Hume said three law deans were on the federation's application review committee and had to recuse themselves from the body because of a conflict of interest. Among them was Mary Anne Bobinski, dean of law at the University of British Columbia, Hume said.

Hume said the federation heard representations from the gay community.

Lawyer Geoffrey Gomery said in a Jan 17 memo the Law Society owes a duty of procedural fairness to TWU. "The Law Society does not owe a duty of administrative fairness to those opposed to TWU," he added.

Toronto lawyer Clayton Ruby has said he will take the BC government to court for approving TWU’s law school, since it would discriminate against gay lawyers. "It's immoral and unconscionable and we think unconstitutional," he told Xtra in December.

BC Law Society member David Mossop is under no illusions there will be a quick resolution to the situation.

"It doesn't matter what we do. We're going to get sued on this," Mossop says. "This is going to be going on for years."

The Law Society’s TWU discussion was preceded by a report on improving diversity among judges.

Maria Morellato, of the society's advisory committee on equity and diversity, said the goal is to increase diversity not only from women, but more broadly. The society runs mentorship programs for aboriginal lawyers and has long been engaged in work to increase the profile of women in the legal profession.

The society adopted a recommendation to proceed with work to identify and alleviate "systemic barriers including situations, policies, and practices which unfairly exclude members of equity seeking groups from career progression."

In other parts of Canada, the Nova Scotia Barristers' Society has announced that it will hold a public consultation on TWU’s proposed law school.

In contrast, the Law Society of Alberta has accepted the federation’s decision and doesn’t plan to discuss TWU’s accreditation further, according to the treasurer of the Law Society of Upper Canada.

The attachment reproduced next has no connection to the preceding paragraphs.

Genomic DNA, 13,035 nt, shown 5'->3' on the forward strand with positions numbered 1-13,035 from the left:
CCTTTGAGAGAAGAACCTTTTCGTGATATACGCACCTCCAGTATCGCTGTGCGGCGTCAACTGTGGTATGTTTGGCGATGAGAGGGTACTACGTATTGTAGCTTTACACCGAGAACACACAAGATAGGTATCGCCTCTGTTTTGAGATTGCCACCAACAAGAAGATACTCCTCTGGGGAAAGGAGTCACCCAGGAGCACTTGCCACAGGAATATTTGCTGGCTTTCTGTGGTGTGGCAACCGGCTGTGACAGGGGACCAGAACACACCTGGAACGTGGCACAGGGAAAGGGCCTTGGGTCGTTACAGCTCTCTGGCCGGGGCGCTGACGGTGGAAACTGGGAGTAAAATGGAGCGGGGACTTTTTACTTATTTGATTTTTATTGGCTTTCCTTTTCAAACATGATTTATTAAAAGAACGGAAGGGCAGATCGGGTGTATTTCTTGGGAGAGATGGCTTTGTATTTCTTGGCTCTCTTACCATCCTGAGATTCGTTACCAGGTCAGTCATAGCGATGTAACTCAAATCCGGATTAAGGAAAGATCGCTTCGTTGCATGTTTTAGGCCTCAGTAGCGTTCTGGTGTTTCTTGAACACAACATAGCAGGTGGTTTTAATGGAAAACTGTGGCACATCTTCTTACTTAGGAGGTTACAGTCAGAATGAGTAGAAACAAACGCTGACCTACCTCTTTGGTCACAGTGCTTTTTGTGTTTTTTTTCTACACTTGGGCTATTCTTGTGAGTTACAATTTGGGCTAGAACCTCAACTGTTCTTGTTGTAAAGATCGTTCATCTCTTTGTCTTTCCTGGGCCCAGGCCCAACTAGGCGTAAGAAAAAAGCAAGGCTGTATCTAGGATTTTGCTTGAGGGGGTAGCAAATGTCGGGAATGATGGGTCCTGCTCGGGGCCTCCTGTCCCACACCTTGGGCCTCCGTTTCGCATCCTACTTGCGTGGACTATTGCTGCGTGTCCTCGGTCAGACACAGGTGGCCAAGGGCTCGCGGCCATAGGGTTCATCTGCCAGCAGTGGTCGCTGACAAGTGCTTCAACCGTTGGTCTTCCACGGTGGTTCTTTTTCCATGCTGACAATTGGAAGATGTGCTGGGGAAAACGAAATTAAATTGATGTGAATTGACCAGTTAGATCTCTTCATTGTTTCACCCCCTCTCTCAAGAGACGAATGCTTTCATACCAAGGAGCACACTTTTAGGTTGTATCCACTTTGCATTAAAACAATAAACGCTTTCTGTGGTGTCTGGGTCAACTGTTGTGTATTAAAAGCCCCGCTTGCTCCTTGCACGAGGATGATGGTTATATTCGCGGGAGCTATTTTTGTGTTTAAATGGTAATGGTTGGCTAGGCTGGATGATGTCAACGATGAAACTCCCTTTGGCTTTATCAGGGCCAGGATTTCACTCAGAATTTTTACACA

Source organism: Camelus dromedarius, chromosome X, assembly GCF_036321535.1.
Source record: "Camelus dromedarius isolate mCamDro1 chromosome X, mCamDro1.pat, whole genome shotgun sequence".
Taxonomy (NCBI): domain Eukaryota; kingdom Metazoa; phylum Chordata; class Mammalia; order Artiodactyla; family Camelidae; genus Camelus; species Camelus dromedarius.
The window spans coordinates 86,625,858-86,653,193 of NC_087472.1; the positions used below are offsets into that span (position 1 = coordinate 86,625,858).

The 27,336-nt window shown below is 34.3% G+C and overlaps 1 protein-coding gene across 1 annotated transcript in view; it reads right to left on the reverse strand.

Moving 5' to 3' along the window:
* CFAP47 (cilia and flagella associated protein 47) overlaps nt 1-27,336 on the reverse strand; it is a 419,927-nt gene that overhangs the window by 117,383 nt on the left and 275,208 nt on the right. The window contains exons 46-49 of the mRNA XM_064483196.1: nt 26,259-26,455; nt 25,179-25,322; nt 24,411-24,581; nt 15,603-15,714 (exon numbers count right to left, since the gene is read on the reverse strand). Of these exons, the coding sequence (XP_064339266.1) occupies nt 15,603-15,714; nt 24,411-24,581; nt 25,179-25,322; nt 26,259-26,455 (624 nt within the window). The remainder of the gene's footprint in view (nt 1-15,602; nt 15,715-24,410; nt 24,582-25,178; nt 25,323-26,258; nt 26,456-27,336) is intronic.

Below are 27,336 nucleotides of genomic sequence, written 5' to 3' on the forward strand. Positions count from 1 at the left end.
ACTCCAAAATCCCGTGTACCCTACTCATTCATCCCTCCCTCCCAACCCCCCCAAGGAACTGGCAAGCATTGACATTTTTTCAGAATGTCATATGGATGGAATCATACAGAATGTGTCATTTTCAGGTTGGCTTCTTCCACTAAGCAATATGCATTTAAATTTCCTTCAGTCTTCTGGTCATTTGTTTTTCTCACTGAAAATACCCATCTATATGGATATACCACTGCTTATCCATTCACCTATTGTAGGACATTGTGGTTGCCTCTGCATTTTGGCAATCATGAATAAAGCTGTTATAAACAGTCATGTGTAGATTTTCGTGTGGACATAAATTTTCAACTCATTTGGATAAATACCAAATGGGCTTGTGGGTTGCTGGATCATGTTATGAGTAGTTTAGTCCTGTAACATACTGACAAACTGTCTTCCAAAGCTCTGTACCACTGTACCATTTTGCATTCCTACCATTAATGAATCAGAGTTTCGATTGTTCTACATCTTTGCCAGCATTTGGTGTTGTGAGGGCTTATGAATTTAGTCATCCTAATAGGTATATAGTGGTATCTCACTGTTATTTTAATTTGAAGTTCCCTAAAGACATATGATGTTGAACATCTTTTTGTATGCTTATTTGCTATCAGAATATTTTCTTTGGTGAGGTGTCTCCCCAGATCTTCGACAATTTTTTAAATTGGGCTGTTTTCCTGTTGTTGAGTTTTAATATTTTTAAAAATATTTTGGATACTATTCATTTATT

Carsten Jensen, president of the Alberta Law Society, said in an undated letter that TWU’s law school application was made in the context of a Supreme Court of Canada decision from more than a decade ago regarding TWU’s community covenant and the education of teachers.

The court ruled there is a need to balance the Charter rights of religious freedom and protection from discrimination based on sexual orientation. It found that as a private institution receiving no government funding, TWU was operating within the law.

How TWU’s teachers’ case relates to its law school application is unclear, Jensen said, adding that he would welcome a judicial review.

"The law society is aware that this is a contentious issue, and we are aware of and concerned about the impact of the TWU community covenant on gay and lesbian students," he said. "I am especially concerned about ensuring that our profession represents the diversity of the communities that lawyers serve."

The Law Society of Upper Canada, in Ontario, is due to consider the TWU situation in April.